Quite a few of you sent or mentioned this NYT article about Leandra Medine’s blog The Man Repeller to me this past week.  I have to admit I was initially baffled — particularly by the NYT's raving assessment of it as something radical, feminist, and extreme. I've apparently so succeeded in isolating myself into a little circle of assholes who are all to some extent at least partially pretentious/feminist/queer/weird/arty/I don't know what else that I think I'd forgotten that popular opinion dictates that women are interested in fashion for the sake of being more attractive to men. The concept of fashion-without-boys-watching seems hardly newsworthy to me due to the self-imposed blinders of, uh, my Googlereader and expensive-foreign-arty-fashion-magazine-budget, and I thought most of us left that mentality behind halfway through puberty.  I don't remember the last time i looked at a major women's/fashion magazine, and of the multitude of women I know who love and follow fashion, while they to some extent still want to appear generally attractive, absolutely none of them seem to dress themselves with sexiness as their foremost concern. (God, doesn't that sound boring?) Thanks to the internet and my post-college Brooklyn bubble, I’d somehow forgotten that mainstream fashion media is still primarily about how what haircut is best for your face and how to rock the latest trends even if you’re apple/pear/brick/hourglass/banana/whatever shaped and if you can wear a miniskirt at age 30 and what, pray tell, you should do with your pubic hair, and if you should put rhinestones there instead.  Cosmo is still informing women from supermarket checkout stations worldwide that men are looking, and it’s our job to make sure that what they’re looking at is nice.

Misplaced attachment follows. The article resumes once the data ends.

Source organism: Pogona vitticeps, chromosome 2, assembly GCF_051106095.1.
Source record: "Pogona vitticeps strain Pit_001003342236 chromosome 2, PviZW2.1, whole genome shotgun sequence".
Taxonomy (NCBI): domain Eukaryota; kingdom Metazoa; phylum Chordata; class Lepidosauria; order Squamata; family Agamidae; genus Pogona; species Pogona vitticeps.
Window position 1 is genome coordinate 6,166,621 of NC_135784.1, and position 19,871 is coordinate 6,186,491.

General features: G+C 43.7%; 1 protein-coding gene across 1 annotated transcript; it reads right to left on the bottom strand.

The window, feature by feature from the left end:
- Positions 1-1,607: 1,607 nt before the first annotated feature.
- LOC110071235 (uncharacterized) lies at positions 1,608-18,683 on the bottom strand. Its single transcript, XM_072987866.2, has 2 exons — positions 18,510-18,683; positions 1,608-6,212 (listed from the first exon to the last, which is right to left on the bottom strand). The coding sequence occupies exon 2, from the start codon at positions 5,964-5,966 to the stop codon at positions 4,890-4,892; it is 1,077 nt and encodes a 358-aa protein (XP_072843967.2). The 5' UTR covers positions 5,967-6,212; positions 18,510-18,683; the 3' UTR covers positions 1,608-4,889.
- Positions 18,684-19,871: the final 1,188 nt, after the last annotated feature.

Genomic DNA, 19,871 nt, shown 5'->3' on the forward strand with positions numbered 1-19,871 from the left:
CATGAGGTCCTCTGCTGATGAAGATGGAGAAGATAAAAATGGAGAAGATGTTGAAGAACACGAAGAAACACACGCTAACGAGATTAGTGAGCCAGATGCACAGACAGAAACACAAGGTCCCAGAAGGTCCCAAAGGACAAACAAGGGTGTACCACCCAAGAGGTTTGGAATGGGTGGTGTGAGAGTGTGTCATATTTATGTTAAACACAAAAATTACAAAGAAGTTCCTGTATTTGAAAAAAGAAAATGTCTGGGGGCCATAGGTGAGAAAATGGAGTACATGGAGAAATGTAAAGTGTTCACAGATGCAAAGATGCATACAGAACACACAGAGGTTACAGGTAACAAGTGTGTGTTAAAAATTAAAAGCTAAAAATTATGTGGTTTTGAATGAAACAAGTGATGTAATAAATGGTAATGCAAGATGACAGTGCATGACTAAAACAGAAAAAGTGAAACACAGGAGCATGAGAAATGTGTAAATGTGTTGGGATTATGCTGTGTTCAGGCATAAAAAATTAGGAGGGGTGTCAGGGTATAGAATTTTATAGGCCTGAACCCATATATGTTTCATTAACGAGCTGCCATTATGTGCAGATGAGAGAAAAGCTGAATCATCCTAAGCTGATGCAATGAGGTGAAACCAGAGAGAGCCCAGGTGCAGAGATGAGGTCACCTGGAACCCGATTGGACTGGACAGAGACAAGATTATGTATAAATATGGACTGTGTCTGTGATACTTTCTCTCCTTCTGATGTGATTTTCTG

One of the primary issues with discussing how to subvert the male gaze is that, without major cultural shifts, woman is often understood to have little direct autonomy over whether she is seen as object or not.  Leandra Medine, for all her capes and sculptural footwear, is still a model-esque 21-year-old brunette, and probably still does get gazed at a great deal by men — pretty girls are still pretty girls, even if they’re wearing drop-crotch pants which their boyfriends “don’t understand.”  But the NYT seems to suggest that to the refusal to take it into consideration when selecting her clothes somehow effectively negates it — ideas which echo much of the familiar conversation about the male gaze started by Laura Mulvey and other feminist film critics, and if we consider fashion as performance, the comparisons between the two seem more clear.  How does our understanding of audience affect whether we are subject or object, or is understanding it as such even necessary? 

(I’m going to take a parenthetical side to note that issues of queer visibility could and should also be addressed here — which in turn raises interesting questions about attractiveness versus visibility and which takes precedent, and the ways in which style and fashion relate to that, but that’s another conversation entirely.  I think it’s pretty obvious that appearing sexually attractive to men isn’t exactly my number one interest or priority, and while my girlfriend is a fan of those near-obscene Alex Wang hotpants of mine, the fact remains that technically, if I was dressing for the ladies to notice me or at least approach me on the street in non-queer-environments, I’d probably have a foot less of hair and there’d probably be a lot more carabeaner keychains and plaid on this blog — I don’t participate in the system of sartorial indicators of queerness as much I could be. So who am I dressing for?  It’s a hard question to answer, because it’s such a complex one.)